Yet I know her only as an almost prudish, very ‘straight’ and (almost totally) sexually uptight woman. What’s going on, Bel? I’m very confused and don’t know what to think.

JOHN

 Often I’m asked about common problems — not hard, since certain issues come up repeatedly. This is one.

Sometimes I dare to generalise that women are interested in relationships and men are interested in sex — knowing that’s far too simplistic.

Still, your letter reminds me of the uncomfortable kernel of truth. An old truth, too. This is a short Japanese poem dating back to the 6th century AD:

‘Oh yes,’ she says, ‘we’re married,

‘Very much so,’ says she

Wedging the bed-clothes under her hip

Turning her back on me.

That long-ago man in his silk robes was just as confused, sad and irritated as you feel now.

If people ask if sex is very important in a marriage I always say, ‘It depends’ — though most advice-givers and therapists tend to answer: ‘Of course it is.’

Yet if sex between a long-married couple fizzles out to be replaced by deep companionship and mutual need, then it need not matter at all — but only if both feel the same.

I find it rather limited when people make the assumption that sex is always absolutely essential to closeness. It isn’t. 

What most matters, and cannot be skipped, is communication and understanding — especially if there is a problem.

For you, your wife’s lack of interest in sex is a disappointment. You complain, ‘She refuses to try to get any help/checks from her doctor’ — but I hope you realise that, post-menopause, it is quite normal for a woman to lose her libido. 

Some don’t, but a far greater number do. She is unlikely to ‘get help’ if she is quite happy with the situation.

I can see it’s sad for you — and I’d happily suggest you (separately or together) talk to Relate. But if your wife doesn’t accept she has a physical problem, she’s hardly likely to be keen.

Now for her confession that after her first marriage ended she had a lot of sex. I guess you think she must have changed from her former ‘not bothered’ attitude and enjoyed it.

Contact Bel 

Bel answers readers’ questions on emotional and relationship problems each week.

Write to Bel Mooney, Daily Mail, 2 Derry Street, London W8 5TT, or email bel.mooney@dailymail.co.uk.

A pseudonym will be used if you wish.

Bel reads all letters but regrets she cannot enter into personal correspondence.

But perhaps she didn’t — not really. Maybe she was just going along with it all because she was afraid of ending up alone. 

Maybe she hated it and felt cheap. Have you asked her about this — with genuine curiosity?

Have you sought to explore her feelings, not as a cunning plan to get her into bed, but because you are genuinely interested?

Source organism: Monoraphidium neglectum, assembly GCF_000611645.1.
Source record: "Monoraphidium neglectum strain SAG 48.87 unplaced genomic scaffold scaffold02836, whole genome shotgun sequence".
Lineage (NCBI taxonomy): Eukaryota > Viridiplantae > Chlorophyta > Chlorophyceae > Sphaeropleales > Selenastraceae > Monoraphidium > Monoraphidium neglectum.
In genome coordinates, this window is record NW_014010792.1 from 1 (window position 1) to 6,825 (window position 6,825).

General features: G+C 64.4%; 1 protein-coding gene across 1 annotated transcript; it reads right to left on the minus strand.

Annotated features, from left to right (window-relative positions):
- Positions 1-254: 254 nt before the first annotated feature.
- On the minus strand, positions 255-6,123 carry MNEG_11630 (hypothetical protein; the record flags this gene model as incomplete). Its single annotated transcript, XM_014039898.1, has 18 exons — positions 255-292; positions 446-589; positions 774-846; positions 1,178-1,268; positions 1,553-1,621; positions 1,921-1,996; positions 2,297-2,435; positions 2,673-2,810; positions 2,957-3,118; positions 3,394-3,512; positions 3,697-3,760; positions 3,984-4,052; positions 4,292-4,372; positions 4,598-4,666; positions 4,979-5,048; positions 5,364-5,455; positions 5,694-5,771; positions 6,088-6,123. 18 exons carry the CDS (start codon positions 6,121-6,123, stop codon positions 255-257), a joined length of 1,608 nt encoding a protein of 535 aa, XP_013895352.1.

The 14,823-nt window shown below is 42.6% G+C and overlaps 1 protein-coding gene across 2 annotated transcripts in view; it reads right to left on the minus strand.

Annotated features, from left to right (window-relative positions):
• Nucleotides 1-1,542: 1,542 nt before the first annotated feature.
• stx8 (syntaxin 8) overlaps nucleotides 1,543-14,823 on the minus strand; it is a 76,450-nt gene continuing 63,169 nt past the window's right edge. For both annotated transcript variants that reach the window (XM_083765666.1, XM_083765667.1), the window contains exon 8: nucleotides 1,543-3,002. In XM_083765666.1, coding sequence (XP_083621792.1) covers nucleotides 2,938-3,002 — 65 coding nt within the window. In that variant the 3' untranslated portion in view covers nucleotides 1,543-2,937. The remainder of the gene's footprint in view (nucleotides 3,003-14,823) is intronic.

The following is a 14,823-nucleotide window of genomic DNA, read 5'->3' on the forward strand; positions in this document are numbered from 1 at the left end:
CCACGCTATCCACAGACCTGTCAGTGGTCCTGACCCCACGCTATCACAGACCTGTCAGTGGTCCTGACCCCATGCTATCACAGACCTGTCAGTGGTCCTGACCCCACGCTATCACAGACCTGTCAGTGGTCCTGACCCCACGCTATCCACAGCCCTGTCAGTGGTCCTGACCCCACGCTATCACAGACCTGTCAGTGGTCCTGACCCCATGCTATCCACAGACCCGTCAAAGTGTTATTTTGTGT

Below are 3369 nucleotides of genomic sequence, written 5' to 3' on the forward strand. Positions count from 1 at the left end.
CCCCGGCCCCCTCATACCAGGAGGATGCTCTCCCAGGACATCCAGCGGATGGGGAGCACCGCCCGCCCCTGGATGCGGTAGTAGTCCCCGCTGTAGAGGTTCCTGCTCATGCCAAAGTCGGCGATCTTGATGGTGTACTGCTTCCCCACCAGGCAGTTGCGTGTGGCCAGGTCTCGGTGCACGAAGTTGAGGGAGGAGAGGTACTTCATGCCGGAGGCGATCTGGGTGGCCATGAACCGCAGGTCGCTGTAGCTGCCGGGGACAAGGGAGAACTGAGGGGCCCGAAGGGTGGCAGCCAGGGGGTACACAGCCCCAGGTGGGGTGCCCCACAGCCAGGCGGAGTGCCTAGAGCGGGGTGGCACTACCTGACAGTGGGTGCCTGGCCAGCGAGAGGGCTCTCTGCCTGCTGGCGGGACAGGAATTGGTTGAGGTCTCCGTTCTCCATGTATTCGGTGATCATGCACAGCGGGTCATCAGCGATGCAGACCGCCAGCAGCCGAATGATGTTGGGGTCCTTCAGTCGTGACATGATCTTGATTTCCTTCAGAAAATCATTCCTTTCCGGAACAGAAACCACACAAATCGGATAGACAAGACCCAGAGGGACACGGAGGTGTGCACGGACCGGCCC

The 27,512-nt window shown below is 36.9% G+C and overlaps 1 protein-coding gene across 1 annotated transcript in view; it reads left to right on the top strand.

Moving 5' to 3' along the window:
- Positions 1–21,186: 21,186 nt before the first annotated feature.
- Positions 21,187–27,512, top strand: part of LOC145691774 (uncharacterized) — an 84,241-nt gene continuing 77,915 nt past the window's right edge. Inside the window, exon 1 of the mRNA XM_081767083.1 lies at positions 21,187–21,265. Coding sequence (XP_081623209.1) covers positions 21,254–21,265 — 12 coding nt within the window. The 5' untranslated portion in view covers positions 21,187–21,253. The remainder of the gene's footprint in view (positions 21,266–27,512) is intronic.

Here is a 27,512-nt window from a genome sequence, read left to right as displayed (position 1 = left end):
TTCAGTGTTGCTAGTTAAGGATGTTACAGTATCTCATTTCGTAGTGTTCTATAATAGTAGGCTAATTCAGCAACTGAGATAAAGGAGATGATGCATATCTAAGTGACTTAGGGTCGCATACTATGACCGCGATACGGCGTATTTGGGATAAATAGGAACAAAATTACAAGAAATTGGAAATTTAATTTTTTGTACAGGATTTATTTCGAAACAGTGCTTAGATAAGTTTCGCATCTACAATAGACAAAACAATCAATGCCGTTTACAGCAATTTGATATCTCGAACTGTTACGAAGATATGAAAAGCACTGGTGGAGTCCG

The last time I wrote something like that on this page I got some angry emails from guys who said they’ve tried all that talking stuff and it got them nowhere!

They seemed to think me unfeeling, but that’s wrong. I do understand — it’s just that I can do nothing about it.

You, John, are ‘confused’ — and I sympathise with you because I know it matters to you.

But the only way forward is to try to explore your wife’s feelings, and her memories, and be tenderly open about your own. Only you can try unravelling that confusion.

As you both move into your 60s you (and all of us) have to come to terms with changes in our bodies as well as the shortfall in happiness within our minds and hearts.

It’s normal to remain angrily puzzled by life until we die — but wiser to talk to your partner and work out how you can accommodate each other’s needs, probably with little sacrifices and mutual acts of generosity.

   

And finally…Forget texts— write a proper letter

 It was a strange coincidence to receive a helpful email from Vera on the same day my latest video appeared on Mail Plus, in the Tuesday health section. (For the link, see the bottom of this page.)

My video is about letters used as therapy — or healing. I tell a story about a letter I received many years ago and the advice I gave, which worked.

Vera writes: ‘When my partner of 45 years died last year within seven weeks of being diagnosed with cancer, I had some extremely helpful sessions with an excellent counsellor… who suggested I write a letter to him expressing all my feelings.

‘I remember thinking it sounded a bit daft and I wouldn’t be doing it!

‘However, I owed it to her to try, and once I started I was able to get it all down.

‘I cannot state strongly enough how much it helped. I have it safely tucked away… I would certainly recommend writing a letter in these or similar circumstances.’

Thanks, Vera — I’ve been saying this for years. Of course texts or email will not do; you need paper to set important words down properly. 

If the letter is full of pain, it can be destroyed as a release. If it is full of love, it can be treasured.

Currently, we are entering another difficult time — for all of us. I’d like letters to come into their own. Try writing one (or a lovely notecard) to a dear person a distance away.

Getting an envelope in the post is always cheering. But because of texts and emails people are unused to expressing themselves on paper.

Just read the beautiful letters sent in both World Wars from (often) uneducated soldiers at the front, to see what we have lost. Bring back the intimate magic of the pen!

Next week, this column won’t be here, as I’m having my first week off this year. But do keep sending your letters and emails.

When life feels hard, it really can be helpful to set feelings down in words.